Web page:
I learned to check in with my heart. To trust my intuition. Trust myself. To be myself.

be yourself sign of authenticityBut even after all I’ve learned, I still struggle at times.

And I still get lost.

I can feel the pull to the dark side. The one where I try to please others instead of myself. Where I try to be the person I think others want me to be.

If I sense someone dislikes or disapproves of me, or an opinion I hold, I suddenly find myself shrinking back. Not wanting to show my true, authentic self. For fear of being judged or ridiculed.

Or worse. Of not being liked.

And it royally pisses me off.

My inner critic yells: haven’t you learned anything yet? Why can’t you stand up? Be seen and heard for who you really are?

Why can’t you just be yourself? Like your mother always suggested?

And then I take a deep breath (or two) and tell my inner critics to go take a hike.

Because sure, sometimes I still struggle to be myself. I probably always will a little bit. And that’s OK. That’s part of me. Part of my uber-sensitive, vulnerable, imperfect self.

And I’m learning to like that part. To actually embrace that part. It makes me human.

It makes me…ME.

(Now it’s your turn. Can you think of an example from your own life when you were able to just be yourself? If so, I’d love to hear from you in the comment section below.) 

Step into your "enough-ness"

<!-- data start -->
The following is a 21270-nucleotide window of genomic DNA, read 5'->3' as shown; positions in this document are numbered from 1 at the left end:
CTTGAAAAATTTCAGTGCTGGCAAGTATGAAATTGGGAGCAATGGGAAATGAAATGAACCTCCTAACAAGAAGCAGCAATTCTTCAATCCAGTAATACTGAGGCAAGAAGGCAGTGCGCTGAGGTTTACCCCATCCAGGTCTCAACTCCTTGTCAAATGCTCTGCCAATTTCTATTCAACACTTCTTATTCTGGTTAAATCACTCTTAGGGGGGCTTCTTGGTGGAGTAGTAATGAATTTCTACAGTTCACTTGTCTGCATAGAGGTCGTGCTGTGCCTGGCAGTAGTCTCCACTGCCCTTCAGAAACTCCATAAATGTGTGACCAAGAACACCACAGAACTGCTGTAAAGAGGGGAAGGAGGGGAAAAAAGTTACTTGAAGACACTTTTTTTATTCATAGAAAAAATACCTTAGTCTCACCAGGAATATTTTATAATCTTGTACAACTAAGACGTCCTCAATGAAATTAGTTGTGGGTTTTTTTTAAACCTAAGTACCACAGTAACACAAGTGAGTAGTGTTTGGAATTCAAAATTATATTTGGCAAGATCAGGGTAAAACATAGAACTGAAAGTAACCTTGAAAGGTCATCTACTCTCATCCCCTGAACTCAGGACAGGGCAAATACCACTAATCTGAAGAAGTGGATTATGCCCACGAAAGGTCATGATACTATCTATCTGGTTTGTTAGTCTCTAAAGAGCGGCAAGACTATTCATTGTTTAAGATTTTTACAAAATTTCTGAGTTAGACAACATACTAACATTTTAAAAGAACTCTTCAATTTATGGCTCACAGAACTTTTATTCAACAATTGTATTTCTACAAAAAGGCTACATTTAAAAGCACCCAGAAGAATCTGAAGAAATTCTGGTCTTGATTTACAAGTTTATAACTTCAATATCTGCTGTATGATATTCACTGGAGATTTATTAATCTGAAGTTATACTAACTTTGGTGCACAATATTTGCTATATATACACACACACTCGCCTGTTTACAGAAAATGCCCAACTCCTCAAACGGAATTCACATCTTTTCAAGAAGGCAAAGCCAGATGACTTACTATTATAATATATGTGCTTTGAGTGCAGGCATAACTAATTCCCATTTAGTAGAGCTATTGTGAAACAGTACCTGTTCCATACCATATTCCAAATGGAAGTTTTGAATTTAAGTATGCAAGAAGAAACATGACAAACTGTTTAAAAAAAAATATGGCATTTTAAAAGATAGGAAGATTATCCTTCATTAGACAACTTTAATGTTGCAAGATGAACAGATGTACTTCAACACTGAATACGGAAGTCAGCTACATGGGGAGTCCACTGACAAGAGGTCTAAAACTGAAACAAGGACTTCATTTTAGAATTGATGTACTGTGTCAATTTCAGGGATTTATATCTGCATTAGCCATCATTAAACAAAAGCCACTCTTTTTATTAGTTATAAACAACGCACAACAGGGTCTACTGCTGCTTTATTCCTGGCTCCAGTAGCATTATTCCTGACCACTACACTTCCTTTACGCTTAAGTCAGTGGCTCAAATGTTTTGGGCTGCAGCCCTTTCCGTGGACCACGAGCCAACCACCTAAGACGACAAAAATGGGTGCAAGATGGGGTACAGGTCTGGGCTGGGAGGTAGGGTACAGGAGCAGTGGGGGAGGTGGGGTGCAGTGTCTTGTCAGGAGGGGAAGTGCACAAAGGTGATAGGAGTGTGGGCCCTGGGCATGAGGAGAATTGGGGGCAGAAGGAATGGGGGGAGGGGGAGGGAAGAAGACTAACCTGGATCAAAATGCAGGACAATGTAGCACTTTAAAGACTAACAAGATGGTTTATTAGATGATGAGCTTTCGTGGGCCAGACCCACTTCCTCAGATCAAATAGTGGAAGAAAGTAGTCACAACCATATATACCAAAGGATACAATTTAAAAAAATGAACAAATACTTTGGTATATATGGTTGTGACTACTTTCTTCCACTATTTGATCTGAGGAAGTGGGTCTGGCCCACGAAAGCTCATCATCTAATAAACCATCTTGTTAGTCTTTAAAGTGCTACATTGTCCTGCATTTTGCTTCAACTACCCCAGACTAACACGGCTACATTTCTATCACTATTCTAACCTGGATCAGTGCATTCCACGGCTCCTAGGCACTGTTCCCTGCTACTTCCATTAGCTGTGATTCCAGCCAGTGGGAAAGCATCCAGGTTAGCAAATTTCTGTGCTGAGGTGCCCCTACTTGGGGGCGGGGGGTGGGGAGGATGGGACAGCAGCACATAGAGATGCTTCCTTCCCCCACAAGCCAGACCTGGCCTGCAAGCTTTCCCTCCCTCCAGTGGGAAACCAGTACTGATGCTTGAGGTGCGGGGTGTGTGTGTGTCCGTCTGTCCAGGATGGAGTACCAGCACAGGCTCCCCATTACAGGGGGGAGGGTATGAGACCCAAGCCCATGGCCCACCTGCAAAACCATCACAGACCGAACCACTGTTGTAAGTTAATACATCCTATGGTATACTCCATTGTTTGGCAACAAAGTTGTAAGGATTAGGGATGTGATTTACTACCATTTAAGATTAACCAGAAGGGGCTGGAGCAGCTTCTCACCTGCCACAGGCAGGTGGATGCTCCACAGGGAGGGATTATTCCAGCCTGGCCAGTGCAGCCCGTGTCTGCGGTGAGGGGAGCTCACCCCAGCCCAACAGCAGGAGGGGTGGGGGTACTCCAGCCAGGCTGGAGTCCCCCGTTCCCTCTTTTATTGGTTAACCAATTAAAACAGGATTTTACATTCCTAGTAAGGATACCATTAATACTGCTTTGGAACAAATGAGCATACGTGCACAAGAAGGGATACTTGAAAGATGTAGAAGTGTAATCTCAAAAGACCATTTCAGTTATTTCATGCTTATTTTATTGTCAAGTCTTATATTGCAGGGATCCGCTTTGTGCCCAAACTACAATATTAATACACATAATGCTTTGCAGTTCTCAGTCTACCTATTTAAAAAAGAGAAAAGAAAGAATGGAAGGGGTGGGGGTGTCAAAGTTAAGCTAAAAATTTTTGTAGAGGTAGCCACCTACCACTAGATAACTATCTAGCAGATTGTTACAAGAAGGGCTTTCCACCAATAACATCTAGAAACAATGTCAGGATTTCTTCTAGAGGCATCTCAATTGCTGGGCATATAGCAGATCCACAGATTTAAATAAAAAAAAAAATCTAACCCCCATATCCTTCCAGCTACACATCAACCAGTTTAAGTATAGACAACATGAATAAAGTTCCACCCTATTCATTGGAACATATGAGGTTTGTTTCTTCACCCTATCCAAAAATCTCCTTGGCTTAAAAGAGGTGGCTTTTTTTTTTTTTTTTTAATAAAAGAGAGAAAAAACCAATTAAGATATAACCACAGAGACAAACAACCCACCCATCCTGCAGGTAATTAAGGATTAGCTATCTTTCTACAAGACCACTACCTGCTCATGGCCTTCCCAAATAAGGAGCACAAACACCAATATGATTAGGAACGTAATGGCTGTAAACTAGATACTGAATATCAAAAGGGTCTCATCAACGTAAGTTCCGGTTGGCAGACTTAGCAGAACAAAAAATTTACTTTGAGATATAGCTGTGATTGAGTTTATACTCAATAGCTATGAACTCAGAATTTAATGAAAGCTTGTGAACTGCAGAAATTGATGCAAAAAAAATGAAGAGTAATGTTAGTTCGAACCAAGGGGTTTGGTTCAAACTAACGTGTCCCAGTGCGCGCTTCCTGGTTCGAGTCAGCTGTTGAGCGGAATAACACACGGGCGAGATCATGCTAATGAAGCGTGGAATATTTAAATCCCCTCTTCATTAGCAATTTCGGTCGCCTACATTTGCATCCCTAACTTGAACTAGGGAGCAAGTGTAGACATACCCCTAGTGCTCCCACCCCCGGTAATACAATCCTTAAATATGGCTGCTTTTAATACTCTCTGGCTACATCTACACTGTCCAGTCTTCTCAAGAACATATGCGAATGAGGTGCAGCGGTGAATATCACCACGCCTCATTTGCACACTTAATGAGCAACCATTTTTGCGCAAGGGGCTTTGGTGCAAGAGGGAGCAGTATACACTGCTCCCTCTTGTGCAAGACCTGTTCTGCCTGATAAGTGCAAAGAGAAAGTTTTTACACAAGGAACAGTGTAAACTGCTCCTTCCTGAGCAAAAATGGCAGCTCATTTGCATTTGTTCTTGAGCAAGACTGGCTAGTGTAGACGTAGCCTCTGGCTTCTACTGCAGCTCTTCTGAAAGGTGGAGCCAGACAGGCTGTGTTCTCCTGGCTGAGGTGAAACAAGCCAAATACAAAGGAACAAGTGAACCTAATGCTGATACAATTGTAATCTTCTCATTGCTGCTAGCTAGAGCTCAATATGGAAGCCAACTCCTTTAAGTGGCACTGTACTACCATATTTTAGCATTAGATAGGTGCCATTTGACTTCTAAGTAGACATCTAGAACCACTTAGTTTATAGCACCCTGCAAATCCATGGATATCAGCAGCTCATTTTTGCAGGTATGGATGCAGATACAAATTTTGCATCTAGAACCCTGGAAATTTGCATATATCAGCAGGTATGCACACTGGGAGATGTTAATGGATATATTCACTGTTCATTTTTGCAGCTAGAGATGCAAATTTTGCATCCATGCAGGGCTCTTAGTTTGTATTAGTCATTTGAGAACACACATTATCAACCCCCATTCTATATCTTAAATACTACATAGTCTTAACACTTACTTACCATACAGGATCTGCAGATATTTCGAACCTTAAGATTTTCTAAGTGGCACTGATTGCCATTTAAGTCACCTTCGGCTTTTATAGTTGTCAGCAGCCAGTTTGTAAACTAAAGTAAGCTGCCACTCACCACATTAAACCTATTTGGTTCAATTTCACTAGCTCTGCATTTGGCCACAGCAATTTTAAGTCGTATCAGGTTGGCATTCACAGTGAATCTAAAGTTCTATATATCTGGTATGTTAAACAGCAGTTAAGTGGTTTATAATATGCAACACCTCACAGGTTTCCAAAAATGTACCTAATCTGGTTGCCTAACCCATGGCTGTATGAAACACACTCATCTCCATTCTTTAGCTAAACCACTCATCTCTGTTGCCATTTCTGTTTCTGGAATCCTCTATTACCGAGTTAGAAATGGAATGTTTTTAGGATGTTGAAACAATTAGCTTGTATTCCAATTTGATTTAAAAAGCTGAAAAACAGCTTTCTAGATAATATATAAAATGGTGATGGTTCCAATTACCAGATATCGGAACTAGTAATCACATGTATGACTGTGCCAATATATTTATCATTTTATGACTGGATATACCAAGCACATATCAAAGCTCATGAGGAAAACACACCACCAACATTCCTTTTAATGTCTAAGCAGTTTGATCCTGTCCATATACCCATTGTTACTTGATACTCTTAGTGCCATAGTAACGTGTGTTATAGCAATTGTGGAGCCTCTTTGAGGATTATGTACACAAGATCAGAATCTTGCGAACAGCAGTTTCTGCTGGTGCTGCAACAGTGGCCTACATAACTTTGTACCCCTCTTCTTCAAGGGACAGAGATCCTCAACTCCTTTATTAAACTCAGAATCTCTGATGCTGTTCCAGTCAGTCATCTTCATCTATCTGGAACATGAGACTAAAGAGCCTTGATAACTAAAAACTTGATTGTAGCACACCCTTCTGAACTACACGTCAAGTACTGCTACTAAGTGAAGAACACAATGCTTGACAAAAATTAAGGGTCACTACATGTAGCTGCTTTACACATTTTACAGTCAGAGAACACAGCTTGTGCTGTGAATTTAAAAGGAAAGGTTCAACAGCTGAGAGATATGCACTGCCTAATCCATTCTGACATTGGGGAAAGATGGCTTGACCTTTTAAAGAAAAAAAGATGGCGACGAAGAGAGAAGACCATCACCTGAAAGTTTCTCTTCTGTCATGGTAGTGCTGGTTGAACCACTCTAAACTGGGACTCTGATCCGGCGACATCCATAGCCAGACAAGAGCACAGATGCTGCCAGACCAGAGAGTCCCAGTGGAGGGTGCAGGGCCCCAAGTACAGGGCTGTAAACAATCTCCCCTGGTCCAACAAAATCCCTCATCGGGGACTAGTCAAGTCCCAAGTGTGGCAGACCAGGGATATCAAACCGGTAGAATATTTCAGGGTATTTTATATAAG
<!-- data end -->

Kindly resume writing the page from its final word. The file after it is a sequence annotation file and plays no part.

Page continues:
Recently I heard a woman on the radio use the phrase: step into your enough-ness. It stopped me in my tracks. 


Step into your enough-ness.

OK, I get it. What a great reminder for a woman like me, a recovering perfectionist.

And what a terrific book or workshop title. I wrote it down in my journal of great ideas, as I have done so many times before, and then promptly forgot about it.

Fast forward to today. I was out walking on the seawall, all alone in the rain. It was just me and my thoughts. And my growing anxiety about writing my very first blog.

What should I write about? 

What speaks to me? Comes from my heart? What would resonate with other women?

As my anxiety grew, my thoughts suddenly turned to the word ‘perfectionism’ and how it keeps showing up in my life. 

How my desire to do things perfectly (or to not be seen as imperfect) holds me back.

And how I use my fear of imperfection as a way to procrastinate. To not do the very thing I wish I could do: find my voice. Imperfect though it may be.

How hard I’ve had to work at believing in my core that I am good enough. That I can step into my own enough-ness.

I could certainly write about that.

Truth be told, I have wanted to write a blog for years.

But every time I took a step towards it my inner critics would rise up. And they were very, very convincing.

They would say cruel things like: “You’re not a writer. You have nothing of value to say. Who the heck is going to listen to you?”